M&J: The responses to the exhibitions (we have two, one at the Center for Architecture, in Philadelphia, closed on Nov 13 and the other at the Mutter Museum, in the same city, closing May 9, 2022) have been phenomenal, beyond our wildest dreams. People have sent us pictures of taking their mom or their daughters or sons of all ages and stages or their classmates through the shows. People have sent very heartfelt messages about the freedom they feel upon seeing topics that matter to them out in the open, or learning about design histories of the everyday objects that they have used for forever. In the case of both the book and the exhibition, we have had such kind media coverage supporting the project, urging people to pick up the book or go to the show. After having our project rejected for so long in the early years of its life, it has been so gratifying to have confirmed what we knew all along, that there is an audience for these ideas, and this audience is excited to see the project finally come to life, because everyone is connected in someway to designs that shape our births. Everyone has been born.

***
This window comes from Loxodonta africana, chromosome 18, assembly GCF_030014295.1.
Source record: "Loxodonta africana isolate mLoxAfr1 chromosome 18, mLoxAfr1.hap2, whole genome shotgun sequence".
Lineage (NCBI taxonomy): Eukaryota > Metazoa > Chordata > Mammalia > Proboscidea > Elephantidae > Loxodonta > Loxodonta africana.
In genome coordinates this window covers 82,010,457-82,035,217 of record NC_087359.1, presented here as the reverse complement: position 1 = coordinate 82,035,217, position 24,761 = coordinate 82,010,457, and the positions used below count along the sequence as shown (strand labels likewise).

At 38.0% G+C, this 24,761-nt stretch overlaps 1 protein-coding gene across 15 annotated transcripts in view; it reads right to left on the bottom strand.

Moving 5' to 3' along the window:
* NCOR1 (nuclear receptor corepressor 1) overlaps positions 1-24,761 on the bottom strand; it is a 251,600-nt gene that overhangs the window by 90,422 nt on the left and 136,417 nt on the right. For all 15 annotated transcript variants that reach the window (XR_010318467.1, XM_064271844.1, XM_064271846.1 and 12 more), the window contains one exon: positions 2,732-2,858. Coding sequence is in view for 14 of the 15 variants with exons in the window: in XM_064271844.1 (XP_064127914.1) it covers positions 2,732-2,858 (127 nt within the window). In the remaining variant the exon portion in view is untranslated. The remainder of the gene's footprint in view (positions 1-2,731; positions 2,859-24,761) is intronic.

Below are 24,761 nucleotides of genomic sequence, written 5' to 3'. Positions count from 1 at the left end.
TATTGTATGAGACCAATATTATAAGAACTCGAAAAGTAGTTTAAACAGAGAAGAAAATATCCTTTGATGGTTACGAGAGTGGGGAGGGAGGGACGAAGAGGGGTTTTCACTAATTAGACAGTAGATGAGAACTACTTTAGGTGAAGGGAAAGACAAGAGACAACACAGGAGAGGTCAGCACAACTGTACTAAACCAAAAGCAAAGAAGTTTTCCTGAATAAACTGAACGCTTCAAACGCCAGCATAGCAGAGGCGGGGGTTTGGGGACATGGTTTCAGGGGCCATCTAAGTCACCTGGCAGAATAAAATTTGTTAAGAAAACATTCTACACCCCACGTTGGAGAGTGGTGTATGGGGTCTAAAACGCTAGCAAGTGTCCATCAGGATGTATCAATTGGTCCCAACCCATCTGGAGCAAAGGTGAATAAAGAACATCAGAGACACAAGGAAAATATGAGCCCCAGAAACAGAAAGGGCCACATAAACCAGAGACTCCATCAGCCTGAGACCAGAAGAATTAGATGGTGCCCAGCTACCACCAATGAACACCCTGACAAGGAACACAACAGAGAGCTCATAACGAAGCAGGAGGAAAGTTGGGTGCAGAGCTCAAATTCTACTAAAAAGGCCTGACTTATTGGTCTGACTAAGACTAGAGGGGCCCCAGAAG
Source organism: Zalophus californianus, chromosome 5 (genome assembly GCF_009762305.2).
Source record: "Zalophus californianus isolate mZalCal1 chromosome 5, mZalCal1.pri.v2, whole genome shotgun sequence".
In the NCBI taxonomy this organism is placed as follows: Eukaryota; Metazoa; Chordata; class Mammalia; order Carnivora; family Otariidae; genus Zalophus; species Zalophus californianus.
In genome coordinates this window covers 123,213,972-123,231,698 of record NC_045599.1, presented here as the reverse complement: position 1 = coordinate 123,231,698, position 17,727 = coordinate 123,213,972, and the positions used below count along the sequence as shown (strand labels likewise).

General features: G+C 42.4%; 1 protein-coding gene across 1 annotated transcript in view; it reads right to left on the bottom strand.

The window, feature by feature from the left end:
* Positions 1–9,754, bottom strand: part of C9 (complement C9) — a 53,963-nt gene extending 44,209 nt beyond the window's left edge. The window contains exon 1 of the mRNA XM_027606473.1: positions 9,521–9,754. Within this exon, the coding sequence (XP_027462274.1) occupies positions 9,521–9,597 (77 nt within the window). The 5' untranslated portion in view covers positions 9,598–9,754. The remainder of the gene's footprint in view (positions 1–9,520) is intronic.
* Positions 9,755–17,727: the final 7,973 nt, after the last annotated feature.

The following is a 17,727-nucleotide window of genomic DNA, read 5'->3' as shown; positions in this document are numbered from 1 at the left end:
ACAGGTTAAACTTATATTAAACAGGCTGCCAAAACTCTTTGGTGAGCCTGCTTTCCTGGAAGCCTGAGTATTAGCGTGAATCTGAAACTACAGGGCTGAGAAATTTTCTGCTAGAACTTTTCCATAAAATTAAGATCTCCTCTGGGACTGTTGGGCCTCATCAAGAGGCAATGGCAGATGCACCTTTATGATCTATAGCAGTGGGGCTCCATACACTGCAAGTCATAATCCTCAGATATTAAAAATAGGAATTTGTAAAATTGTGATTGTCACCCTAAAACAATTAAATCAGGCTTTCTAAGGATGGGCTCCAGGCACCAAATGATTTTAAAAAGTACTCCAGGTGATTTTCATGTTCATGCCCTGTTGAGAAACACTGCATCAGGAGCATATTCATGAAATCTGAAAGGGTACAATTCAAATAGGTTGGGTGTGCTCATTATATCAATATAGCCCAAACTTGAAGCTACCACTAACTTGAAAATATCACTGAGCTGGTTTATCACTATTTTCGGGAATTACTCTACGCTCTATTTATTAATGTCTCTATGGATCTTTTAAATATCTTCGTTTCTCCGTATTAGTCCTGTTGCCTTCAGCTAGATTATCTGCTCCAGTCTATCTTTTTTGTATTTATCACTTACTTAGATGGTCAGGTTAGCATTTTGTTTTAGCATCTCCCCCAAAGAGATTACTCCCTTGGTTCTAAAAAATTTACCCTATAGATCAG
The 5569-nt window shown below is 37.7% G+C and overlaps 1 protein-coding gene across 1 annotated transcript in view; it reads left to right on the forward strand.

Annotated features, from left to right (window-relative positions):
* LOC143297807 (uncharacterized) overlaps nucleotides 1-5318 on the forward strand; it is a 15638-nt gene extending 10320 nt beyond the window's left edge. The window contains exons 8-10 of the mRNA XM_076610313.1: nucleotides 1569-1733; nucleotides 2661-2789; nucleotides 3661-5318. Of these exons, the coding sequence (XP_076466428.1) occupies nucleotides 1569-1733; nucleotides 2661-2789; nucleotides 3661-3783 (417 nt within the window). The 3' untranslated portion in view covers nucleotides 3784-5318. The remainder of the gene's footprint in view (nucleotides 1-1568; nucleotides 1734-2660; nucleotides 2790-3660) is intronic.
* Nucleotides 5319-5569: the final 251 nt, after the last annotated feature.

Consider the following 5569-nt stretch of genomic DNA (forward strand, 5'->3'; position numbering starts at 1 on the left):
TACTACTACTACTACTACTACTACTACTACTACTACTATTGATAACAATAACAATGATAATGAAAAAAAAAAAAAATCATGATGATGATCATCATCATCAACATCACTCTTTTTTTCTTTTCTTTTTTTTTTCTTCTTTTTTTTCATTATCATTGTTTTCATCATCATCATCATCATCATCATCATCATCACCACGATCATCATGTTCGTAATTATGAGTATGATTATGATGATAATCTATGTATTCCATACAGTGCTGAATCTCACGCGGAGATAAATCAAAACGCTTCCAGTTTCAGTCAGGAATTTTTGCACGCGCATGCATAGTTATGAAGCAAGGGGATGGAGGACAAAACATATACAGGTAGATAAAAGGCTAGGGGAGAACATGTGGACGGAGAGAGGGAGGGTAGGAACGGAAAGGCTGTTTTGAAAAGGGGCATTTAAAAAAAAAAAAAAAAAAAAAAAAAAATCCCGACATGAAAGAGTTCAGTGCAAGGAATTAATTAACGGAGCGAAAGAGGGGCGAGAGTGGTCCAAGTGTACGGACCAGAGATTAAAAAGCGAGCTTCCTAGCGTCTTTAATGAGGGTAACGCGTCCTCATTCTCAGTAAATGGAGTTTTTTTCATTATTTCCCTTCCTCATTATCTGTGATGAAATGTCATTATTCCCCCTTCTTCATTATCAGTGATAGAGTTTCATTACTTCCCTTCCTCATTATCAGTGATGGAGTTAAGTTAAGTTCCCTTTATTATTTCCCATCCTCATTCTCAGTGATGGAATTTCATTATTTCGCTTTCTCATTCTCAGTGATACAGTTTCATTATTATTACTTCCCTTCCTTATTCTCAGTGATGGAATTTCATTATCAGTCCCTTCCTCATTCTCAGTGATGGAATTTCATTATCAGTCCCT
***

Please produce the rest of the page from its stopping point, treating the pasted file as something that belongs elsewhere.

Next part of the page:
CM: What are the key recommendations you would make to designers, and those making design decisions, regarding promoting menstrual wellbeing and a positive reproductive culture?
M&J: One of the most important things is to open this up as a discussion for innovation, consideration, and careful reflection in the places where designers are trained. That’s why we have created a Designing Motherhood curriculum which we have tested out over the last year at the University of Pennsylvania with two cohorts of brilliant students and a fantastic collaborator, Professor Orkan Telhan. We are just collecting that material and getting it ready to go online, and it will be an open source way for faculty to bring this conversation to the students so that from the very earliest formation, designers consider the arc of human reproduction, and things like menstruation, as valid and exciting spaces of inquiry from the very start of their careers. We also feel very strongly that simply talking about the need for design innovation for widely shared experiences like menstruation normalizes the topic, and that makes it much more approachable and lowers the barrier to engagement.